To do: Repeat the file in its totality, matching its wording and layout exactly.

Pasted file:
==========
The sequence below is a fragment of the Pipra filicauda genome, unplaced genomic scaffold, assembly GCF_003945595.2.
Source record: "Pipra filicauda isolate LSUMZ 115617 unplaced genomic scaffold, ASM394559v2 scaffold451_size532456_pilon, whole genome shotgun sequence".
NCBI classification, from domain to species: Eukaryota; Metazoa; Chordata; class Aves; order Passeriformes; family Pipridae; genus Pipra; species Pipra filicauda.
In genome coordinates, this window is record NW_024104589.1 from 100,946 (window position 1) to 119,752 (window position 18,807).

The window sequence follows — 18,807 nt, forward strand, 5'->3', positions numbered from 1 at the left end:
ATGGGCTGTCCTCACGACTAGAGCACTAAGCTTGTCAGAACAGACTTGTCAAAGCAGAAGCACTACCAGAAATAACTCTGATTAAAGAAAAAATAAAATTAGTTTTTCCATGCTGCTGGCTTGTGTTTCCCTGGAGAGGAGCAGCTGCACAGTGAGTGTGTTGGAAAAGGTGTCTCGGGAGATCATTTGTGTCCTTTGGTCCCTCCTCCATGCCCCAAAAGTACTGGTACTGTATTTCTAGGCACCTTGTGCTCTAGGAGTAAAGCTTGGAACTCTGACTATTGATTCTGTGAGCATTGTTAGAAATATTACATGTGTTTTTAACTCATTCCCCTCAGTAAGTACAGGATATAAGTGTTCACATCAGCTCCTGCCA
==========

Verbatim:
The sequence below is a fragment of the Pipra filicauda genome, unplaced genomic scaffold, assembly GCF_003945595.2.
Source record: "Pipra filicauda isolate LSUMZ 115617 unplaced genomic scaffold, ASM394559v2 scaffold451_size532456_pilon, whole genome shotgun sequence".
NCBI classification, from domain to species: Eukaryota; Metazoa; Chordata; class Aves; order Passeriformes; family Pipridae; genus Pipra; species Pipra filicauda.
In genome coordinates, this window is record NW_024104589.1 from 100,946 (window position 1) to 119,752 (window position 18,807).

The window sequence follows — 18,807 nt, forward strand, 5'->3', positions numbered from 1 at the left end:
ATGGGCTGTCCTCACGACTAGAGCACTAAGCTTGTCAGAACAGACTTGTCAAAGCAGAAGCACTACCAGAAATAACTCTGATTAAAGAAAAAATAAAATTAGTTTTTCCATGCTGCTGGCTTGTGTTTCCCTGGAGAGGAGCAGCTGCACAGTGAGTGTGTTGGAAAAGGTGTCTCGGGAGATCATTTGTGTCCTTTGGTCCCTCCTCCATGCCCCAAAAGTACTGGTACTGTATTTCTAGGCACCTTGTGCTCTAGGAGTAAAGCTTGGAACTCTGACTATTGATTCTGTGAGCATTGTTAGAAATATTACATGTGTTTTTAACTCATTCCCCTCAGTAAGTACAGGATATAAGTGTTCACATCAGCTCCTGCCA